Quick & Dirty Mathematica

Welcome! The point of this tutorial is to teach you how to use Mathematica for menial algebra and calculus.

Fluency in Mathematica has encouraged me to think at a layer of abstraction above algebra, which has increased my enjoyment of courses with a tiresome amount of it. I hope it can do the same for you!

The basics

Mathematica's most basic functionality is as a calculator. Type 3 + 5, and then press shift-enter to evaluate the expression.

Mathematica calculates the result, and puts it in Out[1]. We can ask Mathematica to multiply the result by 7 by typing %1 * 7.

%1 represents the value in Out[1]. You could also have used %, which represents the most recent output.

We can assign values to variables in the usual way:

But the real power of Mathematica is in symbolic calculation.

Any string which isn't already bound to a value is treated as a symbol. By convention, we use lowercase names for variables, because some uppercase letters are reserved (e.g. I = Sqrt[-1]).

Be careful: there's a space in between the a and the x in the input. If you type ax / b, Mathematica will return ax / b, treating ax as the name of a variable. This is a common source of frustration. If Mathematica seems like it's behaving strangely, make sure you have spaces between your variables!

Once you have a symbolic expression, you can substitute values using rule notation:

(Mathematica automatically transforms -> into those fancy arrows.)

If you've previously set a variable that you now want to use as a symbol, you can clear it with =..

Functions in Mathematica are called with square brackets. We'll demonstrate with the N function, which converts exact values to decimals.

There are also all the usual math functions,

as well as differentiation and integration.

Both D[] and Integrate[] take the variable(s) to integrate or differentiate with respect to as parameters after the expression. If you want a definite integral, you can pass bounds of integration for each variable with {x, 0, 10} instead of x, like we do above.

Lists are denoted with curly brackets, and operations are applied elementwise.

You can index into lists with double square brackets. Mathematica uses 1-based indexing.

Mathematica's functions are defined with the parameters are followed by underscores. Notice that that you assign an implementation to the function with :=.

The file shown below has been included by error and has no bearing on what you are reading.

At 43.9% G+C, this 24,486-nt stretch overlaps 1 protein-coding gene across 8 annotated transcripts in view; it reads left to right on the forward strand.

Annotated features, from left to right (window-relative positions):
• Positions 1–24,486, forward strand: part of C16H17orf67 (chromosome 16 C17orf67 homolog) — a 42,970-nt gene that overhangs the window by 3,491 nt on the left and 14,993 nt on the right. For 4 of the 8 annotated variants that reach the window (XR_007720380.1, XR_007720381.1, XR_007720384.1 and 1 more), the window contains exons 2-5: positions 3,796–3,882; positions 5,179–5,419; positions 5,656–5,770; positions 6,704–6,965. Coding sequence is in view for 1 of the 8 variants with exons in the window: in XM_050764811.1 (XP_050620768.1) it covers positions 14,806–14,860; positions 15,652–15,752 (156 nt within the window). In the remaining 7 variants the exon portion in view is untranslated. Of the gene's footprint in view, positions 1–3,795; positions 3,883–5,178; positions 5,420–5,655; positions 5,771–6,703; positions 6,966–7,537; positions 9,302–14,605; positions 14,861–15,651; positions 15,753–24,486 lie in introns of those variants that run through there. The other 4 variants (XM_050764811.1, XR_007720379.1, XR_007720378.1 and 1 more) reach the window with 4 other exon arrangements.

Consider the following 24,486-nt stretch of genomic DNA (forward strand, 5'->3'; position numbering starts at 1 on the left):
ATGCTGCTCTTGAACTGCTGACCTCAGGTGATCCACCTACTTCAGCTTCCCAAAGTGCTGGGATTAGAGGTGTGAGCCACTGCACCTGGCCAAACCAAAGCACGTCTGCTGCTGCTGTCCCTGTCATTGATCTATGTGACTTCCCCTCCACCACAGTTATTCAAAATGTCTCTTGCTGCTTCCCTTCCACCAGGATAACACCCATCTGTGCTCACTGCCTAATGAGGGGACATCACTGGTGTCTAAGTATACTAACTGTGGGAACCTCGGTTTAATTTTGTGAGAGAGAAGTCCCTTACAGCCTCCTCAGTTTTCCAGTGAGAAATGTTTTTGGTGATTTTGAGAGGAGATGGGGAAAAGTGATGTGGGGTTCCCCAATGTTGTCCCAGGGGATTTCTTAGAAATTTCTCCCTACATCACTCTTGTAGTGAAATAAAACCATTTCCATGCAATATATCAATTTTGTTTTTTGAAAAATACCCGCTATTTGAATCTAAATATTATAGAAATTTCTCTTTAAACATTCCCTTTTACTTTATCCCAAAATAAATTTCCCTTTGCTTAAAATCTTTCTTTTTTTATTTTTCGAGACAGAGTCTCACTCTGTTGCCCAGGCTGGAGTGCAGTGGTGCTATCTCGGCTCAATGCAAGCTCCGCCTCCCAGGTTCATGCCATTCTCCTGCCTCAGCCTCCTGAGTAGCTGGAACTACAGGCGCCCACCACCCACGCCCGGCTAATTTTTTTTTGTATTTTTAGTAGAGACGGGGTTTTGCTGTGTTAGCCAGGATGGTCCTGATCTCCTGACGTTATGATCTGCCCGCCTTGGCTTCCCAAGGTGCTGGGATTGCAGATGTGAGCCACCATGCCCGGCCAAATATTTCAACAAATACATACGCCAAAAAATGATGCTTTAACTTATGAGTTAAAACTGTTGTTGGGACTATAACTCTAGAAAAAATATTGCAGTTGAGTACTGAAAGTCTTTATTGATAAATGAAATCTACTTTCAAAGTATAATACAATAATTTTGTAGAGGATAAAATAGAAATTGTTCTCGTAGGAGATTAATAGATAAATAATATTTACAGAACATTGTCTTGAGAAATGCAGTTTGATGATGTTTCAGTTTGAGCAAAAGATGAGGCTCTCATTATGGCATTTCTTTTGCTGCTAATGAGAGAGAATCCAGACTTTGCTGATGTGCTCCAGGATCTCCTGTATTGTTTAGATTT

Ok! Now that we're done with the basics, we'll start looking at the stuff that you actually use to solve problems.

The Four Horsemen

When you do homework for classes, you'll mostly use four functions to wrangle equations: Solve, Reduce, Eliminate, and FullSimplify. I call these the four horsemen of Mathematica.


The first horseman is Solve. The most basic functionality of Solve is to take a list of equations and a list of variables, and manipulate the equations to solve for the variables. For example:

One thing that's tricky about Solve is that all the variables that aren't solved for must be allowed to range over any value in the solution. For example, Mathematica can't find a solution here.

That's because passing only x to Solve tells it to find solutions which admit all values of a, b, c. But there's no solution that allows all values of a, because a = 2. What we want is for Solve to find values for both x and a that solve the equation for all b, c:


The second horseman is Reduce. Reduce doesn't require its solution to hold for all values of the unsolved variables. Instead, it will report the conditions that solve the system. With the same input that we gave to the first Solve, Reduce correctly deduces that there is a solution as long as a == 2.

Reduce can also handle inequalities, domain constraints, and all sorts of other goodies. For example, we can ask for all the fifth roots of unity:

Or only the integral ones.


The third horseman is Eliminate. It combines equations to eliminate variables. It's useful when you have a mess of variables and equations, and you want to reduce your system to a single equation. It takes the list of equations as the first parameter, and the variables to eliminate as the second parameter.


Finally, there's FullSimplify. It does what you expect, and often transforms complicated results into things that are nicer to write down.

An Example

Now that we're armed with Solve, Reduce, Eliminate, and FullSimplify, let's solve a problem.

A rock is throw at an angle theta. It lands 50 meters downrange on a ledge of height h = 20. What was the initial speed of the throw?

We first calculate the integrals of acceleration in the j-hat (vertical) direction:

\[a_{\hat{j}} = -g\] \[v_{\hat{j}} = -gt + v_0 \sin(\theta) \] \[s_{\hat{j}} = -\frac{gt^2}{2} + v_0 t \sin(\theta) \]

And then in the i-hat (horizontal) direction:

\[a_{\hat{i}} = 0\] \[v_{\hat{i}} = v_0 \cos(\theta) \] \[s_{\hat{i}} = v_0 t \cos(\theta) \]

Now we're done with the physics--time to plug it into Mathematica.

First we write out the equations as a list. You can get subscripts with ctrl + _ and special characters (like theta) with esc theta esc.

Then, we eliminate some variables we don't need.

Next, we use Solve to rearrange this equation in terms of v0,

substitute in our values,

and FullSimplify the second result.

That's it! Go forth and wrangle some equations!